I can tell you that I’m a good person. I can wear a badge on my shirt that says “Good person” on it. I can write a song and strum a guitar and tell you how good I’d be to you if you’d just let me have a chance. I could write a sonnet that uses vivid language and beautiful poetry to describe my goodness to you. But unfortunately, simply relaying my intentions and describing what I could be, you would have to plant your feet on the wet cement of trust.
Now, if I were not only to tell you how good I am and then go a step further to describe how I would prove that goodness, you would perhaps be even more persuaded. But still, trust would be your greatest ally. But what if I were to tell you, explain to you, and then actually prove to you that I am good, you would no longer have to plant your feet on wet cement, but rather on solid ground; with freedom to move about but absolutely no reason to move. In that instance, I had given my promise, explained my intentions, and then followed through with my promise.
That’s what it takes to prove something faithful. So, when God says that He is good, can we trust that? Well, has He told us that He is?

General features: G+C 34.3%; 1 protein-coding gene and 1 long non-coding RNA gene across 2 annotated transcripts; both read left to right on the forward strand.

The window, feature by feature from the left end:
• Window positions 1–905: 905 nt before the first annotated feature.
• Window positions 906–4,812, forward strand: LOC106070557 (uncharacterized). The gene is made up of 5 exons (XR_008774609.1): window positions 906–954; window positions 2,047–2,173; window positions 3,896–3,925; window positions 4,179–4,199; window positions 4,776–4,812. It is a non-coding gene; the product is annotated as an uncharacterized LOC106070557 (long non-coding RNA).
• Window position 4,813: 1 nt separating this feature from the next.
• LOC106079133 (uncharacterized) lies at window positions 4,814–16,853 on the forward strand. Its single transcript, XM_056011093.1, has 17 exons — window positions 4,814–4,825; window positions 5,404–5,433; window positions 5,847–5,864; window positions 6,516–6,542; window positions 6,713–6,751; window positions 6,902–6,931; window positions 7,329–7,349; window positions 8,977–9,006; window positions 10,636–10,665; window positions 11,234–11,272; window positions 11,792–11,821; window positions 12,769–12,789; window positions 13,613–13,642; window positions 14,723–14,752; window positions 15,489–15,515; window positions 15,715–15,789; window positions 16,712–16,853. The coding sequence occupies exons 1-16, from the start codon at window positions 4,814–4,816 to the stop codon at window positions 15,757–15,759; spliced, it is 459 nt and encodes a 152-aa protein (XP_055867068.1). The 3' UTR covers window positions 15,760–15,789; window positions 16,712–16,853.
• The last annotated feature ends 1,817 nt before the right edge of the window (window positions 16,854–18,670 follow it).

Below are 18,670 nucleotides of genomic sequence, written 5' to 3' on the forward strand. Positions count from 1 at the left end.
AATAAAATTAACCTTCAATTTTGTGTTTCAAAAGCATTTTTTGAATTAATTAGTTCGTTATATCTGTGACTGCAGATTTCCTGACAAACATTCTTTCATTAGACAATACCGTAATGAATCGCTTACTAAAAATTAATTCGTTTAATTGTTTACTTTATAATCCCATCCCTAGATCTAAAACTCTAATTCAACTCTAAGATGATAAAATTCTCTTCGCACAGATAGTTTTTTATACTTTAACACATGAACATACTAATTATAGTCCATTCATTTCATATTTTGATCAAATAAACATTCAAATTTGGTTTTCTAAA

All throughout Scripture, God reveals to us His nature. Only a few times does He make mention of His goodness. He, instead, reveals Himself in these adjectives:
“Gentle. Patient. Steadfast. Merciful. Humble. Lowly. Willing. Zealous. Righteous. Upright…”
These words represent both how and why He is good. Because encapsulated in these words is the fact that we are something totally different and are the objects of these attributes He possesses. Since He is righteous, He will always do what is right and good. Since He is zealous and righteous, He will always do what’s right with great zeal. Since He is zealously righteous and steadfast, in the midst of all our rebellion, He will fervently withhold Himself from judgment because He always does what is right, zealously and motivated by steadfastness, or faithfulness. You get the picture?
From our perspective, we want to judge God’s goodness by the standard of our own. We want to force God into the box of humanity and then make an assessment of how good He is. It’s like an empty glass telling the ocean how to hold water. So when we pray to Him and, trying to have our cake and eat it too, we recognize His ability as an all-powerful being, but also have the expectation of obligating Him to do something as if He were human and without sovereignty. Our view is flawed, because we are flawed; therefore, our perception of how “good’ someone is, will always be subjective and hopeless. But, when the Perfect says He is righteous, kind, and merciful; we can always count on Him to finish what He started and to show us grace when we deserve wrath.
So is God good? Yes. Why? Because He says so. How so? Because John 3:16; Romans 5:8: Galatians 2:20.